“Thank you for giving [our son] back to us. Wonderful work!” (Family of client accused of armed robbery after charges were dismissed)

“Yes, His perfect time and perfect place, you were a part of this plan. I almost didn’t hire you, but I took a step of faith trusting Him and look what happened? Praise God. Our Lord put you in your vocation for a reason, continue to help those He brings your way. May He bless you in ALL you do!” (Client who was wrongfully convicted of sexual assault in a northwestern Wisconsin county. He was released from prison after attorneys got his conviction reversed.)

“I really cannot thank you enough for your past help. You really know your stuff. It is actually funny when I think about my other past attorney’s knowledge and then when I talk with you. It’s like night and day. You’re like a walking book of knowledge with a purpose-driven life. Thanks.” (Brown County client of attorney Buting)

“A year later and I still believe your defense is the single best example of lawyering I have ever seen.” (Television reporter commenting on attorney Buting’s defense of Steven Avery)

“You have a certain brilliance that makes me sure that when you talk, it is good information and I am in good hands. You tell it to me like it is even when the things you say are not always the things that I would like to hear. You keep it REAL!!!” (Brown County client)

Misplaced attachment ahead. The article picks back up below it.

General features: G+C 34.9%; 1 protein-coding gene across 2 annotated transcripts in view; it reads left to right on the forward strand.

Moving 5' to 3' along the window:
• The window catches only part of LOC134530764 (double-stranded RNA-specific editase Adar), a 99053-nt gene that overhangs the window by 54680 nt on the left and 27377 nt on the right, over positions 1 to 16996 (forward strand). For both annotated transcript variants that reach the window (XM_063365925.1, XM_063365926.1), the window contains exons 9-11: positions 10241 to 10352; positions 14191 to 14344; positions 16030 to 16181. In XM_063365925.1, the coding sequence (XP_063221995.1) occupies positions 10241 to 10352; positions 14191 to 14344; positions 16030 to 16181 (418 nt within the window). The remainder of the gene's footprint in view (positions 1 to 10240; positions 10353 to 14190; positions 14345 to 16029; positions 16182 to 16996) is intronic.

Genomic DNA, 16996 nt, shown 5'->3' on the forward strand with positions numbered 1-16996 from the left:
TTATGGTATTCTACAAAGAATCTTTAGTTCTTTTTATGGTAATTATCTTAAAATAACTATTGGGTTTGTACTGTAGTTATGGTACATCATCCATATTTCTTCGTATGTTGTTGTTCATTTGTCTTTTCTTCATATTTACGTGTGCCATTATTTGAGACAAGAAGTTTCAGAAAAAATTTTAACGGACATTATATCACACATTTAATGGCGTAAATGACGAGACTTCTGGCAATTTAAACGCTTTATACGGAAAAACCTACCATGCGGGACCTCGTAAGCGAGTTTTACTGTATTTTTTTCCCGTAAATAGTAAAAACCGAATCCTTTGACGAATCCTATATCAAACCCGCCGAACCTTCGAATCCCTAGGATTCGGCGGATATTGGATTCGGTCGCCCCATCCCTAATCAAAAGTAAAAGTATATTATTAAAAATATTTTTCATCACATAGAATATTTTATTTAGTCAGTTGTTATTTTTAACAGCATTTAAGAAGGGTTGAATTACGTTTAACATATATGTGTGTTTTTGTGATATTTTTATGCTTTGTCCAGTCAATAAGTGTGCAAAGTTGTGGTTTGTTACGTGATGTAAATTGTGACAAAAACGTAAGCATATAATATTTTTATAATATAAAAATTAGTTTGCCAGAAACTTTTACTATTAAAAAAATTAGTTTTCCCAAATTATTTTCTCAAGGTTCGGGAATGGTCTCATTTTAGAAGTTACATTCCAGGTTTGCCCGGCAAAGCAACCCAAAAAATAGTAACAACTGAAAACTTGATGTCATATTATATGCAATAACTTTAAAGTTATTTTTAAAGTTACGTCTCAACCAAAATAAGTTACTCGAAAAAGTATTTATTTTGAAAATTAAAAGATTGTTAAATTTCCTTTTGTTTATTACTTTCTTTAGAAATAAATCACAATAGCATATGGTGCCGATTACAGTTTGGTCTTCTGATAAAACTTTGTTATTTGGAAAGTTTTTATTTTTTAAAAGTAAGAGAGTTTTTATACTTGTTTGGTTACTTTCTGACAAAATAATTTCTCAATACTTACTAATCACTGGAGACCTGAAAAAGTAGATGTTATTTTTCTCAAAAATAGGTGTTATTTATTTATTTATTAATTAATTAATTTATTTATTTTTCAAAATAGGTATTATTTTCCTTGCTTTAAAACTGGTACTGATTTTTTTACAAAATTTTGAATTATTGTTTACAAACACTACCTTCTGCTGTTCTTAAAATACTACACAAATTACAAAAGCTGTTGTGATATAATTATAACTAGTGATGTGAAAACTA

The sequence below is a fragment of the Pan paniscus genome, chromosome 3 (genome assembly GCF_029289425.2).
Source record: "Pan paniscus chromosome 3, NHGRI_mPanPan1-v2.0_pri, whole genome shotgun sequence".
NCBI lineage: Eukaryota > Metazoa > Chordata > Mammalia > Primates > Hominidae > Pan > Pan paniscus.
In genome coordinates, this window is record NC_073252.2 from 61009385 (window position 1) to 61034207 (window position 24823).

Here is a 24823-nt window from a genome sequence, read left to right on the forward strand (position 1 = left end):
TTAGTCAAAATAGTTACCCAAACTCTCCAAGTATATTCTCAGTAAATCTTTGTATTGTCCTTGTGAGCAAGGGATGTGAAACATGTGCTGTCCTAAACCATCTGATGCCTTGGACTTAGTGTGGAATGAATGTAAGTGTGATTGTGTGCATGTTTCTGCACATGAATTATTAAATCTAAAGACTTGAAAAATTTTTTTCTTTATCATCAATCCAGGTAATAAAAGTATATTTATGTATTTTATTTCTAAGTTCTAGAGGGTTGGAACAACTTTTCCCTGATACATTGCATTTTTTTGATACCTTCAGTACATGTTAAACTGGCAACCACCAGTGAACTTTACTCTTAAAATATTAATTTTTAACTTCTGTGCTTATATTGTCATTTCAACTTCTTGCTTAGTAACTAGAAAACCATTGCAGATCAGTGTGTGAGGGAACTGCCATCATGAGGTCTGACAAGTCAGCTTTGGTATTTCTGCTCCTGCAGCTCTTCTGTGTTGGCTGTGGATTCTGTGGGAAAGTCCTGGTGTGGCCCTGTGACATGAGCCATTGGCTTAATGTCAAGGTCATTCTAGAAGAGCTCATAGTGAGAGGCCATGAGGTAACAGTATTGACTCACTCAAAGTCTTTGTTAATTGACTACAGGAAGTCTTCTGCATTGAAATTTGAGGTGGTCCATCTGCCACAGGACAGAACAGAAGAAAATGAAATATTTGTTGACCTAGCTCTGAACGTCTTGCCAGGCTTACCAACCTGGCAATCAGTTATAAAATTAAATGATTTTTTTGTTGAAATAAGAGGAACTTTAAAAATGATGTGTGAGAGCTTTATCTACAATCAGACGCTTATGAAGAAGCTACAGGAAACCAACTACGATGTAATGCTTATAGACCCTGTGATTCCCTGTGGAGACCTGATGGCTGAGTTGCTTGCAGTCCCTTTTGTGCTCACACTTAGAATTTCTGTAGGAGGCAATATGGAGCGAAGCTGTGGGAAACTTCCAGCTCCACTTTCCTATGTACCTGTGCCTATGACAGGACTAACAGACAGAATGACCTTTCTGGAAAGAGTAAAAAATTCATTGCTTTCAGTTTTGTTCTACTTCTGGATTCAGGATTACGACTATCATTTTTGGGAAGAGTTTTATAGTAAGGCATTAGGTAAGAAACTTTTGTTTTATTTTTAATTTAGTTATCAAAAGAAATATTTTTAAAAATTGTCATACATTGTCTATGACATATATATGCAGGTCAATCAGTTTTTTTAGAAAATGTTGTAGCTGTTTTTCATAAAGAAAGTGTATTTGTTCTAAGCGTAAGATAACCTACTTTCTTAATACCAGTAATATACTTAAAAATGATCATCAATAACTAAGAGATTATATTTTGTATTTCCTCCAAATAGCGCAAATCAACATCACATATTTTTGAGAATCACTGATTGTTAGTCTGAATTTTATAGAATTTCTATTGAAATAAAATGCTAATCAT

“Thank you, thank you, thank you! I feel like this was one of the biggest blessings that happened in my life. I put this along with my children being born healthy and when I survived that horrific shooting. I appreciate everything you have done for me. I couldn’t ask for better lawyers. I want to say thank you to everybody at your firm. I owe you more than the fee you so rightfully deserve. … You gave me back hope. Thank you, man! Out of my 36 years … I have never seen such kindness before. I don’t know what I did to deserve this; I’m very thankful nonetheless. Thank you for giving me hope again. Thank you for your generosity. There are still some really good people around.” (Federal criminal appeal client)

“There is no other attorney I’ve ever even heard of I’d rather have as chief counsel and leader of my defense/appeals than Jerome Buting. You’re the best. Period.” (Dane County client)

“Your advice and counsel were greatly appreciated. We appreciate you taking the time on your Sunday and evenings to help us. We are SO happy about the results! Thanks again.” (Waukesha County client)

“Thank you again … for everything. Five and one-half years of commitment, so many ups and downs and an outcome like that. You did a GREAT job.” (Waukesha County felony drug offense client)